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need help with intellij gui (or just how to use gui) and naming of "objects"  RSS feed

 
David Eastwick
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Ok so im trying to make a java application (a dungeons and dragons character creator and background generator) and im still fairly new to java.

I can get the logic part to work and can deal with strings, ints , arrays etc.
I understand functions and how to reference strings etc from other classes
i know how to make a new object and give it a hardcoded name


but then somethings just make zero sense, and im not even sure where to begin so ill jump right in

i had an issue manipulating a gui and posted to ask for help (http://www.coderanch.com/t/634228/GUI/java/Trouble-changing-text-jlabel-class#2905574) i was basicly told to go back and learn the basics of Object orientated language so thats what i did, i understand now we need to make an object then manipulate it and the class file serves more as a template, armed with that knowledge i restarted my project afresh

i have a main class that starts everything off,

i have a class that creates the character (and since it is an object i should be able to make multiple characters)

the character is at the moment made by this function



now that means the character object i have created is called "mainCharacter" this is ok for now but i wanted to give it the name in the String nameTest

the idea was going to be that for each character i created its name would be added to an arraylist so i could reference each one for use with the background creator part, rather then have have the names of the objects hard coded like that, this seems impossible (nameTest is already defined is the error...well yeah ofcourse it is but i wanted to use the contents of nameTest not nameTest itself...grrrr)

so thats problem 1 naming objects dynamically seems impossible.


problem 2 and the most important one (i can get around problem 1 im sure just by making more hardcoded names then i need and setting each one up as needed)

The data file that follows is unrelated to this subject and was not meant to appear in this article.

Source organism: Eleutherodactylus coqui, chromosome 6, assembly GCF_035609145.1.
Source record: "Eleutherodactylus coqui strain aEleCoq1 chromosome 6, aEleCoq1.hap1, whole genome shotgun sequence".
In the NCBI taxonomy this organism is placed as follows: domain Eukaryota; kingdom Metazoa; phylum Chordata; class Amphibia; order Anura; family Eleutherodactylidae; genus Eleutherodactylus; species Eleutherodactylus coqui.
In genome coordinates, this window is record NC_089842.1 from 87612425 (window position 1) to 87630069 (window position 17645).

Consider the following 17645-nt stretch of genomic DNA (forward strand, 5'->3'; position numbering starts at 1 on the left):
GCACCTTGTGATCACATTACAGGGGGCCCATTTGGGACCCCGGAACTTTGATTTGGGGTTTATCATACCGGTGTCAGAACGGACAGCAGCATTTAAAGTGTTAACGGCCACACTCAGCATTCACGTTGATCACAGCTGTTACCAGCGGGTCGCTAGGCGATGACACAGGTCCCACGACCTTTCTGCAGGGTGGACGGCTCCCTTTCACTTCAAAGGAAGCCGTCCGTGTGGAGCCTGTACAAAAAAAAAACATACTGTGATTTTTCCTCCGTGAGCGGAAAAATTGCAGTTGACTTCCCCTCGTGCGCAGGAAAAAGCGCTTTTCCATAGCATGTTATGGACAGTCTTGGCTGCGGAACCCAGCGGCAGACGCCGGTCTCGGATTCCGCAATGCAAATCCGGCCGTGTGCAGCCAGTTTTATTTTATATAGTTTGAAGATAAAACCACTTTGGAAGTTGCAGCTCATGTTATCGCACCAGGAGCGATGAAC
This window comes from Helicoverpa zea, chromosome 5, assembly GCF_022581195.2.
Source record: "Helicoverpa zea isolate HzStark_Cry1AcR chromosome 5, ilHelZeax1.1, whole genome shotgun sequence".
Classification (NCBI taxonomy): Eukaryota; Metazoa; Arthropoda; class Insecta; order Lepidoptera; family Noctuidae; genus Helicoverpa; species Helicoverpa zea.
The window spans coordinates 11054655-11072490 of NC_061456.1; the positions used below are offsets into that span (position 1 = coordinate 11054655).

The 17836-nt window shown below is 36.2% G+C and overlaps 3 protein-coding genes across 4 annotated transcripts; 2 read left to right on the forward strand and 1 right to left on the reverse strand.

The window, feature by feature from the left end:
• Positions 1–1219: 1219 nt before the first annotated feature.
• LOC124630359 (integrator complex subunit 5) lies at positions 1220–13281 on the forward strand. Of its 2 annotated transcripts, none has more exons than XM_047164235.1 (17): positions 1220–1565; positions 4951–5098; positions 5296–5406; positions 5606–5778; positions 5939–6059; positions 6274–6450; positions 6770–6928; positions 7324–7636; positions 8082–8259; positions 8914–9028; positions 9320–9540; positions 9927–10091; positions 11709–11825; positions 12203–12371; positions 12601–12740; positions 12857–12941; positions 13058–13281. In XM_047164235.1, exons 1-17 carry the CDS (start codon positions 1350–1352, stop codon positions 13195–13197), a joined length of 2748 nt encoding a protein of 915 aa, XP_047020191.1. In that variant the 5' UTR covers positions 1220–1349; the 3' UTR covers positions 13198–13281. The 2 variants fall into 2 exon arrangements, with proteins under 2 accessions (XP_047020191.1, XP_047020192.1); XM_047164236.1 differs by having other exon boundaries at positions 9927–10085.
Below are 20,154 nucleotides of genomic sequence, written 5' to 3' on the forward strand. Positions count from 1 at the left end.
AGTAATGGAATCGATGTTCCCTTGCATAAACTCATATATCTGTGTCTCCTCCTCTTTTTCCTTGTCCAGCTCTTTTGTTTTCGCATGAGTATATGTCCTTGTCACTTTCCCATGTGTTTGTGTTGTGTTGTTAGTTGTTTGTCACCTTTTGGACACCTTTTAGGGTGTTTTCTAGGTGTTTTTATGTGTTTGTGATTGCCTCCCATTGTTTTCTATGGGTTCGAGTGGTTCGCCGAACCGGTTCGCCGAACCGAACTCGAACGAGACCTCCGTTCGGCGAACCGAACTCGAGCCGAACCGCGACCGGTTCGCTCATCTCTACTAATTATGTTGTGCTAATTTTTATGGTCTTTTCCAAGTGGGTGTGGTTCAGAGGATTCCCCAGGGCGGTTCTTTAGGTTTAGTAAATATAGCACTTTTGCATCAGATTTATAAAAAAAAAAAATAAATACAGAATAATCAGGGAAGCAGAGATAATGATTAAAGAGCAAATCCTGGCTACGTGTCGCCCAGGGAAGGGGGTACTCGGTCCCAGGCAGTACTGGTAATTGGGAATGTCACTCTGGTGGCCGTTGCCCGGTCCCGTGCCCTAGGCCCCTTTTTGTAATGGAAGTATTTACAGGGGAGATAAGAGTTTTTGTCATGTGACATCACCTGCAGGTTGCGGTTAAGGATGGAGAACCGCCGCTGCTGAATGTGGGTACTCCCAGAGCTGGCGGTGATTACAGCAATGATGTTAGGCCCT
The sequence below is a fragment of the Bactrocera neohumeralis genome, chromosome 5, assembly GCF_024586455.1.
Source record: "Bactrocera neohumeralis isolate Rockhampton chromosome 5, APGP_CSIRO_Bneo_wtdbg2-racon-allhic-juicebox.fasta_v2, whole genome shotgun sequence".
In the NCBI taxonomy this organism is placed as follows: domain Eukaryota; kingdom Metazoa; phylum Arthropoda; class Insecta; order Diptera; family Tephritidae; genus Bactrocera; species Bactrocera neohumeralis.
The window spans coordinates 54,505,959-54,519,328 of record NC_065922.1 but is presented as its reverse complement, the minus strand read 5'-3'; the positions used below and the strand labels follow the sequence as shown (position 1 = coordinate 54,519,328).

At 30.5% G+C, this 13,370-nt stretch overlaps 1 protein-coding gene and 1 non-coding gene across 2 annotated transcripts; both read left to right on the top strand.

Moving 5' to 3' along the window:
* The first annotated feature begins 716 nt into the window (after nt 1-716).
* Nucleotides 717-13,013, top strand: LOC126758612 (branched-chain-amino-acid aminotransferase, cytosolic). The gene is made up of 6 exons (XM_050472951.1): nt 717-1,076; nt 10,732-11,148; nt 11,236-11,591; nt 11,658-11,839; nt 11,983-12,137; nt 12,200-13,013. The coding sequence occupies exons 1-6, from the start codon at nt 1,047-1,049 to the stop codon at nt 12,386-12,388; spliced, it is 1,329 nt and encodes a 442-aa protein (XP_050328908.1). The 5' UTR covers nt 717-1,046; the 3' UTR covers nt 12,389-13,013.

i create the gui to display the character in intellij idea and it looks wonderful, should do as even though its only a quarter of the finished gui it took 2 hours of setting up labels, text boxes and panels to get right!)
again its hardcoded not dynamicly named.

the function that sets it up from within character is


so its object name is mainchar
it displays perfectly fine but the textbox "charNameField" is blank
AND the program pauses when the gui is displayed not continuing untill the gui is closed (System.out.println("test 2"); never gets executed even after the gui is closed)

so the questions on this:
1) is the fact that the gui object is called mainchar and called from the character class which is named in this case mainCharacter meaning that if i was also make a character object called mainCharacter2, its mainchar would be different to mainCharacter's mainchar ? or would they be fighting it out with each other for the same name?
2) why is it pausing at the gui?
3) how do i update the text in text boxes from the program?(yes text boxes are also designed to be written into manually but in this case i want them to be done from the program and the player can edit that later if they choose)


please dont just say learn more java, i realise your not too keen on helping people on here unless they have tried for them selfs first but please believe me i have struggled with this for days before risking coming back here and asking for help, i just dont get why its not working...im stuck

i have attached the source code...yes parts of it are messy but im sure seeing the code is bound to help more then just the snippets i have posted.(ok i cant attach zip files..)
uploaded it to drop box https://www.dropbox.com/s/xgqf5ene2p2th2n/src.zip

 
Steve Luke
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David Eastwick wrote:

now that means the character object i have created is called "mainCharacter" this is ok for now but i wanted to give it the name in the String nameTest

the idea was going to be that for each character i created its name would be added to an arraylist so i could reference each one for use with the background creator part, rather then have have the names of the objects hard coded like that, this seems impossible (nameTest is already defined is the error...well yeah ofcourse it is but i wanted to use the contents of nameTest not nameTest itself...grrrr)

so thats problem 1 naming objects dynamically seems impossible.

Correct, that is impossible.

But, you can store your characters in a Map<String, Character> so that you can easily find them by name. For example:

See this section of the Java Tutorials for more: http://docs.oracle.com/javase/tutorial/collections/